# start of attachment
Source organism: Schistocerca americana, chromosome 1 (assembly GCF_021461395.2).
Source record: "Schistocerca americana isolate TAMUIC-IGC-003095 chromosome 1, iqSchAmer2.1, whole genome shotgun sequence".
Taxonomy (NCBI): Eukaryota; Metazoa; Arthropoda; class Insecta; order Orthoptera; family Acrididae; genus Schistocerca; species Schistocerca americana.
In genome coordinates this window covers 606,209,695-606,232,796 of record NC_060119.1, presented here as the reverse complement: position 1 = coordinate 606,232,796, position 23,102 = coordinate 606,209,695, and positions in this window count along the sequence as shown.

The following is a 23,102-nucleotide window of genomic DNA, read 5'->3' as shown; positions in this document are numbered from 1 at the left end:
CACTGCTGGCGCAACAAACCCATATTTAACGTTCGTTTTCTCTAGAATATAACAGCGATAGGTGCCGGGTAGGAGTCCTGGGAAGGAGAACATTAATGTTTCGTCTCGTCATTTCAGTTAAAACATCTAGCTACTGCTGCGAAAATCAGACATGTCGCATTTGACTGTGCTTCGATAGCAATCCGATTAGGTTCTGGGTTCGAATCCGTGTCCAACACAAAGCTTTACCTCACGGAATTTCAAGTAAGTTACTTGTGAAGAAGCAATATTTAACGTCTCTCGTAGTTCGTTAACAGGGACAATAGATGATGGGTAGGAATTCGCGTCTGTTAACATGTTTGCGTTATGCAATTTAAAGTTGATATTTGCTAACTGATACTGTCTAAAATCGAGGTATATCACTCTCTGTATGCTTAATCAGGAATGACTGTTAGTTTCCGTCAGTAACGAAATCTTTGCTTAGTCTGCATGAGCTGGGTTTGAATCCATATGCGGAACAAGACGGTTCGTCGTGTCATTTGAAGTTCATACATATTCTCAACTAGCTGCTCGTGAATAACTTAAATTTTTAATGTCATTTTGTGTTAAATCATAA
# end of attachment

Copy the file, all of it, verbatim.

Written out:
Source organism: Schistocerca americana, chromosome 1 (assembly GCF_021461395.2).
Source record: "Schistocerca americana isolate TAMUIC-IGC-003095 chromosome 1, iqSchAmer2.1, whole genome shotgun sequence".
Taxonomy (NCBI): Eukaryota; Metazoa; Arthropoda; class Insecta; order Orthoptera; family Acrididae; genus Schistocerca; species Schistocerca americana.
In genome coordinates this window covers 606,209,695-606,232,796 of record NC_060119.1, presented here as the reverse complement: position 1 = coordinate 606,232,796, position 23,102 = coordinate 606,209,695, and positions in this window count along the sequence as shown.

The following is a 23,102-nucleotide window of genomic DNA, read 5'->3' as shown; positions in this document are numbered from 1 at the left end:
CACTGCTGGCGCAACAAACCCATATTTAACGTTCGTTTTCTCTAGAATATAACAGCGATAGGTGCCGGGTAGGAGTCCTGGGAAGGAGAACATTAATGTTTCGTCTCGTCATTTCAGTTAAAACATCTAGCTACTGCTGCGAAAATCAGACATGTCGCATTTGACTGTGCTTCGATAGCAATCCGATTAGGTTCTGGGTTCGAATCCGTGTCCAACACAAAGCTTTACCTCACGGAATTTCAAGTAAGTTACTTGTGAAGAAGCAATATTTAACGTCTCTCGTAGTTCGTTAACAGGGACAATAGATGATGGGTAGGAATTCGCGTCTGTTAACATGTTTGCGTTATGCAATTTAAAGTTGATATTTGCTAACTGATACTGTCTAAAATCGAGGTATATCACTCTCTGTATGCTTAATCAGGAATGACTGTTAGTTTCCGTCAGTAACGAAATCTTTGCTTAGTCTGCATGAGCTGGGTTTGAATCCATATGCGGAACAAGACGGTTCGTCGTGTCATTTGAAGTTCATACATATTCTCAACTAGCTGCTCGTGAATAACTTAAATTTTTAATGTCATTTTGTGTTAAATCATAA